Old English folklore says if you bake and serve them on Good Friday they will stay good all year and not mold.  I made mine on Easter Sunday because that’s what we always did.  And no, they didn’t last.  But it wasn’t because of a mystical reason – it was because they were warm and soft and yummy.  Duh.

If you shared a bun, it was good luck.  My grandmother used to say “Half for you and half for me, Between us two shall goodwill be“.  Now I know why.  Her grandmother had said it to her and who knows how far back this tradition went on.

In England there are poems and songs surrounding hot cross buns.  A lot of my heritage is based around the UK so I’m not surprised they are an important part of my upbringing.  Somewhere I remember her saying one half penny two half penny which I believe was the price of the buns.  I’ll have to ask my British friends the next time I talk to them.  Still I wonder where these traditions came from.  Some of them are quite powerful.  But the people that remember are long gone.

We as a people now do such a lousy job of retaining our cultural histories.  We forget why we do things – we just know that’s what you do.  Nobody asks why.  Well, actually that’s not true.  I ask why.  My sons used to ask why.  Boy, I wish I had had access to Google back when they were growing up – I would have been the information ninja.  A client of  mine called me that one day and I loved it.  I need to figure out how to put that on a bio somewhere.

No matter your religion, these buns are wonderful.  I posted a copy on my Facebook page and a friend of mine said “even Jews would like these buns.”  True indeed.  Now I am asking myself why wait until Easter to make these (besides the “they are fattening you dope” question.  My mother in law would only eat them around Easter time – and it wasn’t because that was the only time they showed up.  You weren’t supposed to eat them – can’t figure out why.  That goes back to the lost cultural history thing.

That’s it for now.  I’ve been busy posting on my business blog (http://www.egenconsulting.com/patricia-egen-consulting-blog.html) and neglecting my favorite one – talking about food and being southern and doing neat things.  A friend of mine said you haven’t posted recently – go get at it.  Well, Nancy, here you go.

Ciao y’all.

Link to the Pioneer Woman recipe:

http://thepioneerwoman.com/cooking/2010/04/hot-cross-buns/

The year has started off rather chilly.  It’s not snowing but it’s dreary and cold.  So, I figured we needed something warm and comforting for dinner this week.  One of the things I miss from Miami are the wonderful hearty Cuban soups.  One of my all time favorites was Caldo Gallego.  I created my own version of it years ago, and decided that would do the trick this week.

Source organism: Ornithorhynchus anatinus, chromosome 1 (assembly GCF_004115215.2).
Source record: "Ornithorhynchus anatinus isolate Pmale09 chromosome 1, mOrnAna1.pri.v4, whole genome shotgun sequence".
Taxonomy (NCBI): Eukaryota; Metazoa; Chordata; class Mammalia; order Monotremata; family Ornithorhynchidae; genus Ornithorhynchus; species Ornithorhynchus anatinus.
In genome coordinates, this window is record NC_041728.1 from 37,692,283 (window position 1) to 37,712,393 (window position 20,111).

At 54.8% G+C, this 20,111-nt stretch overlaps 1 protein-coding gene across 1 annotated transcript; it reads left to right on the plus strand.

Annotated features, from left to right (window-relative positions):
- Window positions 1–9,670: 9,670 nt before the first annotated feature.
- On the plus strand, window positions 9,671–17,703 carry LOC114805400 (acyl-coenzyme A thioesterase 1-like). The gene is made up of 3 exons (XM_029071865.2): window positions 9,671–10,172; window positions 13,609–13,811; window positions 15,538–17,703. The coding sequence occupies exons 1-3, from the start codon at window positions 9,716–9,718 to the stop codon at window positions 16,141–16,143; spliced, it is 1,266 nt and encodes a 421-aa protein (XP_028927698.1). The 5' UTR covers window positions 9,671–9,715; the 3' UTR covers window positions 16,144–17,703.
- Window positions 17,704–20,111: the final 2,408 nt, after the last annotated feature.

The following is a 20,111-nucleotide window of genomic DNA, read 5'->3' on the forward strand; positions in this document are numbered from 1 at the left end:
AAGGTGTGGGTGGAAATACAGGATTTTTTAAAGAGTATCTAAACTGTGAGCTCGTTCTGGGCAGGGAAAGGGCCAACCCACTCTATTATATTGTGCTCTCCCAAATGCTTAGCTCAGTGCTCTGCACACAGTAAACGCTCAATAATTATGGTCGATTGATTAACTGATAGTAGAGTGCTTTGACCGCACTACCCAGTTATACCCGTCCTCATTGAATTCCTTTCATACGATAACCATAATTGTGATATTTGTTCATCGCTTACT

What, you might ask, is Caldo Gallego.  It’s really a white bean stew that originated in the Galicia area of Spain.  That area tends to be cooler so warm stews and soups are a staple.

My recipe goes like this:

2 cans white beans

Chorizo or Salami

1 Ham hock and small ham pieces

One large sweet onion – diced

3 cloves of garlic – diced

Olive Oil

1 large turnip – diced small

5 leaves of collards – chopped

3 medium potatoes – diced

6 cups water and 4 cups chicken stock

1 teaspoon Cumin

Instructions:

Saute the chopped up ham hock, ham pieces and salami or chorizo in the olive oil.  After they have browned a bit, add the garlic and onions.  Turn down the heat and saute until the onions are translucent.  Add in the chopped turnips and potatoes.  Saute to absorb the fats.  Next add the beans.  Stir to combine.  In about 5 minutes add the water.  Now, taste the water and add any needed salt.  Add the cumin and any pepper to taste.  Let simmer for about an hour.  Add the collard greens.  Let simmer an hour more.  The more this cooks the better it gets.

Serve with some wonderful earthy bread.

That’s it for now.  Enjoy the recipe.  Ciao y’all.

This year we decided to have a lean Christmas.  Everyone is scrambling for extra cash so I told people to either make simple gifts or give coupon books with things like “I’ll do the dishes” or “I’ll cook every night this week” (my personal favorite one).

What I elected to do was make several rice neck warmers.  I had gotten one at a spa recently and thought, gee, I can do that too.  This article will describe my simple process, ideas for which were gleaned from several Google searches, but ended up being my own design to fit what I wanted.

The main items you need are a sewing machine, some fabric, and rice.  In my case I bought packages of kitchen towels at Walmart.  We get them every year to  make crocheted kitchen towels and find them to be sturdy, soft and durable.

DSCF6247

To start off, I cut off the double seamed ends of the towels. Then, I measured 11 inches for my width.

DSCF6248

The standard size I found out on the web was 11 x 22 so my cut down towel was perfect.

DSCF6249

I folded the towel inside out lengthwise.

DSCF6250

Next, I stitched a seam down the open end, curving the edges at the bottom narrow end.

I left one end open.

DSCF6251

I trimmed the corners of the narrow end so it would not bulge when I turned the towel inside out.

DSCF6253

After I turned the towel inside out, I stitched a seam down not quite the middle of the towel.

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By “not quite the middle” I mean one half was a little narrower than the other. It’s not exactly in thirds. I found that the towel, once filled with rice, seemed to lay better if the two sides were not exactly the same width. I made sure the the middle seam did not go all the way to the end of the towel so I would have an edge to turn over and stitch closed.

DSCF6256

Next came filling the sides with rice. I created a funnel out of the top of a quart size soda bottle.

DSCF6257

Inserting the funnel end into one side of the towel, I poured in rice until it was almost full.

DSCF6258

My trial towel worked better if it wasn’t jammed full of rice.

DSCF6259

It needed to be flexible to move around my neck or shoulder. I found filling up the sides leaving about 2 to 3 inches open worked well.

DSCF6261